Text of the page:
Rome (AsiaNews) – The country will not meet the United Nations millennium development goals (MDG) in education by the scheduled date, 2015. About 25 million children in a country of 180 million are denied the right to an education. About 30 per cent of Pakistanis live in extreme educational poverty.
These are but a few of the numbers that underscore Pakistan’s educational backwardness. They are found in the Education Emergency Pakistan 2011 report that was released last month by the Pakistan Education Task Force, an independent group made up of federal and provincial government officials as well as NGO members. Against a backdrop of government inefficiencies and political shortcomings, the report indicates that most people (85 per cent of respondents in a survey) believe that a better education allows citizens to “elect more effective leaders” and “reduces extremism”.
Pakistan ranks 112th out of 139 in terms of gender equality. On the issue of human rights violations, it ranks just better than the worst offenders like Myanmar.
Defence spending and internal security top the government budget. Education gets less 1.5 per cent of the Gross Domestic Product. In 2006, it was 2.5 per cent. According to international estimates, it should be at least 4 per cent.
The low level of school participation is not due to the country’s poverty. Other nations in the region, most notably India, Bangladesh and Sri Lanka, have higher rates despite worse economic conditions.
The issue is policy-related. Since the founding of the state in 1947, Pakistan has had ten educational reforms, but none has turn things around. Experts estimate that the country’s school system would need 100 billion rupees (US$ 1.2 billion).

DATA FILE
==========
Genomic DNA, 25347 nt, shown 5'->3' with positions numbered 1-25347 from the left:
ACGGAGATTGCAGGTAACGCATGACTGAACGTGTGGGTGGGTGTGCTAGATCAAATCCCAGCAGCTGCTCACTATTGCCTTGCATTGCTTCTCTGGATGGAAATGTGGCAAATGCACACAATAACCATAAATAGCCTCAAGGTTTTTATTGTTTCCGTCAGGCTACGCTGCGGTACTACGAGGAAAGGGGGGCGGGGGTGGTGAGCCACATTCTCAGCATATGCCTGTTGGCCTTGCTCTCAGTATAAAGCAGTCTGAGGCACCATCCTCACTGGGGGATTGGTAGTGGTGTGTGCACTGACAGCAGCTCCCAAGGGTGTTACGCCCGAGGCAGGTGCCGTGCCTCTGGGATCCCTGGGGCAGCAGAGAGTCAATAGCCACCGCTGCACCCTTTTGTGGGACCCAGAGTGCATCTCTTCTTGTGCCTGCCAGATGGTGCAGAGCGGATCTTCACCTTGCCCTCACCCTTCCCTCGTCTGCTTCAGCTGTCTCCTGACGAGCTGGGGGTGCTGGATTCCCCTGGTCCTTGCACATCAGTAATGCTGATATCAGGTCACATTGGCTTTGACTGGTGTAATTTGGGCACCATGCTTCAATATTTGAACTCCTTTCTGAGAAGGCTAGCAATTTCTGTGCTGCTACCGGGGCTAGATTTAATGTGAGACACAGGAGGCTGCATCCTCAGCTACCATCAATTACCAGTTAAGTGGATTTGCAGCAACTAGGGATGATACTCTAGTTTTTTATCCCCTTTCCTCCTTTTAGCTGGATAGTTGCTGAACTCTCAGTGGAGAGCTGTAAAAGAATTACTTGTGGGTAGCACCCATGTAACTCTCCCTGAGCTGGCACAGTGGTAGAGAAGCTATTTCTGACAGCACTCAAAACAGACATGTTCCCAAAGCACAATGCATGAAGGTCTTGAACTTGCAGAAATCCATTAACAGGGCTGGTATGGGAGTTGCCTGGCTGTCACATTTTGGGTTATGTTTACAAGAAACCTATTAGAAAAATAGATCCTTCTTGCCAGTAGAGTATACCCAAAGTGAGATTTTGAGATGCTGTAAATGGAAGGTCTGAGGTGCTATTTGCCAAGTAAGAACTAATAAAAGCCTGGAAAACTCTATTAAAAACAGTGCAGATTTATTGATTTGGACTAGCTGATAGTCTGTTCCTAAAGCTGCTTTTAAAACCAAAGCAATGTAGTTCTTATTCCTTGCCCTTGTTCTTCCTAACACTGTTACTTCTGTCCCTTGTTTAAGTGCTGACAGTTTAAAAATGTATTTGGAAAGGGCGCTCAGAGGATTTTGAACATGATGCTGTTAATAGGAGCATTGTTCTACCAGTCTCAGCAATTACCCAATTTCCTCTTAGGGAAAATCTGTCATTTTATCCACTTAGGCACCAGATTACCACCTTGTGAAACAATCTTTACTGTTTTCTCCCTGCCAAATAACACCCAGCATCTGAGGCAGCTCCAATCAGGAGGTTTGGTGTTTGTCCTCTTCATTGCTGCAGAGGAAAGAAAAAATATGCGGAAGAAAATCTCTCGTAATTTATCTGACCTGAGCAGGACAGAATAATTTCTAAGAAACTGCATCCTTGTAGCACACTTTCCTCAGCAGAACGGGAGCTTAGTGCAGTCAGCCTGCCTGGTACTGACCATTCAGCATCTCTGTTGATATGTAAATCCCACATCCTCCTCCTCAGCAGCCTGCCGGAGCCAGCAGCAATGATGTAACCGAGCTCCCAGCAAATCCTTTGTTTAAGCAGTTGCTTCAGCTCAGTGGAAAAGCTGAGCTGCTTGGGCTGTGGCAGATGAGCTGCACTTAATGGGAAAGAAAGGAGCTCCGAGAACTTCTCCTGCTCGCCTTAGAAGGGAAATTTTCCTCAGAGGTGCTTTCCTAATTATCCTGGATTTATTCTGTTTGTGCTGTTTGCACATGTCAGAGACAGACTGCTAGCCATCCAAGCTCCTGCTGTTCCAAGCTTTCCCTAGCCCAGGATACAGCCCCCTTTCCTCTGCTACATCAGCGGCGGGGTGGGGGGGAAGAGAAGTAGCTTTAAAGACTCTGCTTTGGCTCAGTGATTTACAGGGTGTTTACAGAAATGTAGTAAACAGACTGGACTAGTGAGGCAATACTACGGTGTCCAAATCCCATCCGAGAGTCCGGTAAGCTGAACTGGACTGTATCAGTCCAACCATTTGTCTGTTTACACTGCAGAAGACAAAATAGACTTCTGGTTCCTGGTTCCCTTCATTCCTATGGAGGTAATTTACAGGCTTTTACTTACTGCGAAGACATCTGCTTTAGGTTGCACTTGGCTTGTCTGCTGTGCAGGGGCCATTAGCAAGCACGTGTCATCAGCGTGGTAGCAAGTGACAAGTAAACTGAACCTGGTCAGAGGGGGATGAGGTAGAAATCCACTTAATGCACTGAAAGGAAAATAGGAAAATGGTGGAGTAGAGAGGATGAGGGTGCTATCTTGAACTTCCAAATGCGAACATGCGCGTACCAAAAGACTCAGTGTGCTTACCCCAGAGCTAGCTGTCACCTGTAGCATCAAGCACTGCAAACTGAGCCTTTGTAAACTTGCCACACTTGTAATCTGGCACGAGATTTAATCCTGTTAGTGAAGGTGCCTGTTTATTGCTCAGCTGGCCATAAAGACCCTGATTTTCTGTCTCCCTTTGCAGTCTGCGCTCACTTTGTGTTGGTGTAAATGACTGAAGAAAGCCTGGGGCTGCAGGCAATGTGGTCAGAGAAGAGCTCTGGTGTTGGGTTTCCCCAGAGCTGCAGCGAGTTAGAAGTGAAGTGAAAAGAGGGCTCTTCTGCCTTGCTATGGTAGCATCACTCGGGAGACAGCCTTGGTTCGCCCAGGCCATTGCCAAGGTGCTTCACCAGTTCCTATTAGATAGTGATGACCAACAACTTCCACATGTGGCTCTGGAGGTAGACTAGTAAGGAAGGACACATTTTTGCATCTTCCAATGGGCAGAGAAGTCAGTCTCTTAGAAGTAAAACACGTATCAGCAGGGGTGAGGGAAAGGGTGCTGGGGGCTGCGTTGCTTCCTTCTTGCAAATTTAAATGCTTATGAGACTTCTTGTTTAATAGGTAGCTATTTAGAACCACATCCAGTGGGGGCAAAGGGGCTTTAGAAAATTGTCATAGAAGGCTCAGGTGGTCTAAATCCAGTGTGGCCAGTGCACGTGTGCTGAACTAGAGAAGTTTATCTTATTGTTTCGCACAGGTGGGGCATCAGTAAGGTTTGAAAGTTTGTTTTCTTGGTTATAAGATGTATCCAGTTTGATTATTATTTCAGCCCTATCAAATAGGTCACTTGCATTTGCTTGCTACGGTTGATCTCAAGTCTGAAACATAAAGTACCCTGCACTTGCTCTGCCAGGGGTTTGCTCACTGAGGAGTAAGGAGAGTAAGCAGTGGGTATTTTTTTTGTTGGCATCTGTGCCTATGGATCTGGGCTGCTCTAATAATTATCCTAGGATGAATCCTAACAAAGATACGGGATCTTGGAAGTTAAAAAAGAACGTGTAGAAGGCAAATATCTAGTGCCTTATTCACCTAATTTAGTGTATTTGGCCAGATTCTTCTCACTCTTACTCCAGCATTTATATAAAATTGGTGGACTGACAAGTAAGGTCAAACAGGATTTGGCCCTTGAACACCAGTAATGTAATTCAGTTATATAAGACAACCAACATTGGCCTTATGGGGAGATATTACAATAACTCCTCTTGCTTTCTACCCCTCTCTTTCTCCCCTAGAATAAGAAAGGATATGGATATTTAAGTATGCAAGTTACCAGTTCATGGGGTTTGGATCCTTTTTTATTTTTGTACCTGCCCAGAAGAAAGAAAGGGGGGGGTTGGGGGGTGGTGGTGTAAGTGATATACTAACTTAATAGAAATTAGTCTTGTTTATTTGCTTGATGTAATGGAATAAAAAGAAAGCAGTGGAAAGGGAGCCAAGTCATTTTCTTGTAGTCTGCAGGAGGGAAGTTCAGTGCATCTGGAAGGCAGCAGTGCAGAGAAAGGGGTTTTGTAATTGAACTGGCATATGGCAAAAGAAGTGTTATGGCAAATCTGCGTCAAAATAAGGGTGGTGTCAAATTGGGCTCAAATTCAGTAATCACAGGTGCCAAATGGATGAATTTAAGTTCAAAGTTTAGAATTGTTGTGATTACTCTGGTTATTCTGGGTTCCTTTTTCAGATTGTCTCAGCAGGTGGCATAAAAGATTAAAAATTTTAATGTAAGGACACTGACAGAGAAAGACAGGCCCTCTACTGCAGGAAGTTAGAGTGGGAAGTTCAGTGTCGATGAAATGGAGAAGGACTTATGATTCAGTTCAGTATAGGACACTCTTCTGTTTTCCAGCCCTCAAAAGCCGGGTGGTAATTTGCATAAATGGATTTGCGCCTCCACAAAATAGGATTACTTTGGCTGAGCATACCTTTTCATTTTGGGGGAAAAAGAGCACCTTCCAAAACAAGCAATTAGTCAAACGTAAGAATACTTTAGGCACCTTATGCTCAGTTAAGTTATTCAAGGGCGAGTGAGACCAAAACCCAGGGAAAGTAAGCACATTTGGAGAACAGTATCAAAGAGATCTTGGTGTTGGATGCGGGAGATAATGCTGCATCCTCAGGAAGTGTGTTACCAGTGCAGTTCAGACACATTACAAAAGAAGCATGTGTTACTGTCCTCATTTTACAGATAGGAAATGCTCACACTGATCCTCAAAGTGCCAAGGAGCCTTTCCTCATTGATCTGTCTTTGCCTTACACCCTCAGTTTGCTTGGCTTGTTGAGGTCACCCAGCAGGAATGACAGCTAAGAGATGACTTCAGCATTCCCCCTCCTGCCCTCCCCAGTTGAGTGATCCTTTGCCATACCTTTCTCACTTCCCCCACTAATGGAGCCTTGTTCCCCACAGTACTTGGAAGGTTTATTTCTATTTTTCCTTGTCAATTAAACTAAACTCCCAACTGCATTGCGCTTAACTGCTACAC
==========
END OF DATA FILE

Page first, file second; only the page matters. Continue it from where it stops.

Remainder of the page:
In rural Pakistan, only one girl in three attends schools and two out of three Pakistanis between the ages of 6 and 16 are illiterate.
About 30 per cent of children study in private institutions, 6 per cent go to madrassas (Qur‘anic schools) where most of the time is spent studying the Muslim holy book. That number could however be even greater, especially in remote areas.
Around 65 per cent schools have drinking water facilities, 62 per cent have latrines, 61 per cent have boundary walls and 39 per cent have electricity.
Literacy levels among young people are low, with 31 per cent of men and 41 per cent of women aged 15 to 24 years unable to read or write.
Despite the country’s policy failures, 85 per cent of those questioned stated that education allows citizens to “elect more effective leaders” and “reduces extremism”.
In addition, 90 per cent believe that education is about more than preparing students to get better jobs. Education also helps children become “better” human beings.
An overwhelming majority of families see education as a priority and want more in-depth education. (DS)